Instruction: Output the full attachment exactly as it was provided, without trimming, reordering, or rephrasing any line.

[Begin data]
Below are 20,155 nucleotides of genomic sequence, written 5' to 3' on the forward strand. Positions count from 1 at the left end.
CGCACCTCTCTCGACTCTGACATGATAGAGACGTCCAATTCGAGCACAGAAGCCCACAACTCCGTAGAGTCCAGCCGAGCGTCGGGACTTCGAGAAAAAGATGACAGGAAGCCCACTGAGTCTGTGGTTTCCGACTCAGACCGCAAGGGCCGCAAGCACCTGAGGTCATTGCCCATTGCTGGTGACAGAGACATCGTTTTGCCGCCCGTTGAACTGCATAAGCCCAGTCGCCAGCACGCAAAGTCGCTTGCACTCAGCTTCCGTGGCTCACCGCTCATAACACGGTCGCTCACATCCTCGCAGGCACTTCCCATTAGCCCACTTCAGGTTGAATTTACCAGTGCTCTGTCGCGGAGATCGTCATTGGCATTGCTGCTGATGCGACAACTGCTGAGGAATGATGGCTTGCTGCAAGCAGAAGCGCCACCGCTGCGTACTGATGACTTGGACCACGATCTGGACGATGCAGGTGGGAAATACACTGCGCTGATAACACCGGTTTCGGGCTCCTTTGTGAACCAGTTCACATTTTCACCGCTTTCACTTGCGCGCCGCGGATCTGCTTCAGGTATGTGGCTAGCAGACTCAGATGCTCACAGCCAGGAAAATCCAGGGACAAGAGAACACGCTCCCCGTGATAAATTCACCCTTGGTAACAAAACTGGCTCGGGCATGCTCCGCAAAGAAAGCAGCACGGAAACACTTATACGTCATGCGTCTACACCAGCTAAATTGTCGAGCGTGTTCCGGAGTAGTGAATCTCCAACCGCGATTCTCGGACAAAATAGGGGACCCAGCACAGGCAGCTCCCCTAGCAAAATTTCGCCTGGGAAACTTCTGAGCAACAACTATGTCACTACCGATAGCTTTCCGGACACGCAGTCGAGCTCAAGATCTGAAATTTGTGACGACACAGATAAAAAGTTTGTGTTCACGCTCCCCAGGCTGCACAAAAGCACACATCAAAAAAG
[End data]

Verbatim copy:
Below are 20,155 nucleotides of genomic sequence, written 5' to 3' on the forward strand. Positions count from 1 at the left end.
CGCACCTCTCTCGACTCTGACATGATAGAGACGTCCAATTCGAGCACAGAAGCCCACAACTCCGTAGAGTCCAGCCGAGCGTCGGGACTTCGAGAAAAAGATGACAGGAAGCCCACTGAGTCTGTGGTTTCCGACTCAGACCGCAAGGGCCGCAAGCACCTGAGGTCATTGCCCATTGCTGGTGACAGAGACATCGTTTTGCCGCCCGTTGAACTGCATAAGCCCAGTCGCCAGCACGCAAAGTCGCTTGCACTCAGCTTCCGTGGCTCACCGCTCATAACACGGTCGCTCACATCCTCGCAGGCACTTCCCATTAGCCCACTTCAGGTTGAATTTACCAGTGCTCTGTCGCGGAGATCGTCATTGGCATTGCTGCTGATGCGACAACTGCTGAGGAATGATGGCTTGCTGCAAGCAGAAGCGCCACCGCTGCGTACTGATGACTTGGACCACGATCTGGACGATGCAGGTGGGAAATACACTGCGCTGATAACACCGGTTTCGGGCTCCTTTGTGAACCAGTTCACATTTTCACCGCTTTCACTTGCGCGCCGCGGATCTGCTTCAGGTATGTGGCTAGCAGACTCAGATGCTCACAGCCAGGAAAATCCAGGGACAAGAGAACACGCTCCCCGTGATAAATTCACCCTTGGTAACAAAACTGGCTCGGGCATGCTCCGCAAAGAAAGCAGCACGGAAACACTTATACGTCATGCGTCTACACCAGCTAAATTGTCGAGCGTGTTCCGGAGTAGTGAATCTCCAACCGCGATTCTCGGACAAAATAGGGGACCCAGCACAGGCAGCTCCCCTAGCAAAATTTCGCCTGGGAAACTTCTGAGCAACAACTATGTCACTACCGATAGCTTTCCGGACACGCAGTCGAGCTCAAGATCTGAAATTTGTGACGACACAGATAAAAAGTTTGTGTTCACGCTCCCCAGGCTGCACAAAAGCACACATCAAAAAAG